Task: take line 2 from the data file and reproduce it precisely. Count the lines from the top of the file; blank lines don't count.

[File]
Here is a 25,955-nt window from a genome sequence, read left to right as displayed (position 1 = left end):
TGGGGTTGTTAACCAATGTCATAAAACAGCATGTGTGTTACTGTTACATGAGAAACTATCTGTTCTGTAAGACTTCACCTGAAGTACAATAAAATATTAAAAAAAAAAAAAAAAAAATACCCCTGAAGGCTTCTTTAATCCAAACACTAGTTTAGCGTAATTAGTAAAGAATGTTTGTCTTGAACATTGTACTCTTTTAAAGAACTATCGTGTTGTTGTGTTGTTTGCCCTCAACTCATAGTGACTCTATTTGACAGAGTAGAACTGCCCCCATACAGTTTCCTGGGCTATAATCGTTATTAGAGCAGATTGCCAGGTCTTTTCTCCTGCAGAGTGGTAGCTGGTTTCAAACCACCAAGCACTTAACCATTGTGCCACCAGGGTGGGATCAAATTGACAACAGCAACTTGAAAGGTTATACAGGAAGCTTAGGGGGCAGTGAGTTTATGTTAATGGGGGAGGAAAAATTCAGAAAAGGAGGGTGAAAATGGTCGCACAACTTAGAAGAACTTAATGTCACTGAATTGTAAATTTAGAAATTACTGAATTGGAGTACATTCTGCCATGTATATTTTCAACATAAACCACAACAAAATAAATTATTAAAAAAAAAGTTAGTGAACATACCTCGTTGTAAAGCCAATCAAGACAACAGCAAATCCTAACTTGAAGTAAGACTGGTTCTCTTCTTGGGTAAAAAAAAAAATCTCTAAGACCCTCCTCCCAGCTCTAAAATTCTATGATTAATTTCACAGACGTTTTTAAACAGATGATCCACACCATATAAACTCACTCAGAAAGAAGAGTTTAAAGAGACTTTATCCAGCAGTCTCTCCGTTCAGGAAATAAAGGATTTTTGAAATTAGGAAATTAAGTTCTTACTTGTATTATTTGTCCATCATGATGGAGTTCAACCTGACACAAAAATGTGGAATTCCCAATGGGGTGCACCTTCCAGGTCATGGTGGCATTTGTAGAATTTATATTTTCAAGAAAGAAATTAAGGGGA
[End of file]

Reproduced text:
TGGGGTTGTTAACCAATGTCATAAAACAGCATGTGTGTTACTGTTACATGAGAAACTATCTGTTCTGTAAGACTTCACCTGAAGTACAATAAAATATTAAAAAAAAAAAAAAAAAAATACCCCTGAAGGCTTCTTTAATCCAAACACTAGTTTAGCGTAATTAGTAAAGAATGTTTGTCTTGAACATTGTACTCTTTTAAAGAACTATCGTGTTGTTGTGTTGTTTGCCCTCAACTCATAGTGACTCTATTTGACAGAGTAGAACTGCCCCCATACAGTTTCCTGGGCTATAATCGTTATTAGAGCAGATTGCCAGGTCTTTTCTCCTGCAGAGTGGTAGCTGGTTTCAAACCACCAAGCACTTAACCATTGTGCCACCAGGGTGGGATCAAATTGACAACAGCAACTTGAAAGGTTATACAGGAAGCTTAGGGGGCAGTGAGTTTATGTTAATGGGGGAGGAAAAATTCAGAAAAGGAGGGTGAAAATGGTCGCACAACTTAGAAGAACTTAATGTCACTGAATTGTAAATTTAGAAATTACTGAATTGGAGTACATTCTGCCATGTATATTTTCAACATAAACCACAACAAAATAAATTATTAAAAAAAAAGTTAGTGAACATACCTCGTTGTAAAGCCAATCAAGACAACAGCAAATCCTAACTTGAAGTAAGACTGGTTCTCTTCTTGGGTAAAAAAAAAAATCTCTAAGACCCTCCTCCCAGCTCTAAAATTCTATGATTAATTTCACAGACGTTTTTAAACAGATGATCCACACCATATAAACTCACTCAGAAAGAAGAGTTTAAAGAGACTTTATCCAGCAGTCTCTCCGTTCAGGAAATAAAGGATTTTTGAAATTAGGAAATTAAGTTCTTACTTGTATTATTTGTCCATCATGATGGAGTTCAACCTGACACAAAAATGTGGAATTCCCAATGGGGTGCACCTTCCAGGTCATGGTGGCATTTGTAGAATTTATATTTTCAAGAAAGAAATTAAGGGGA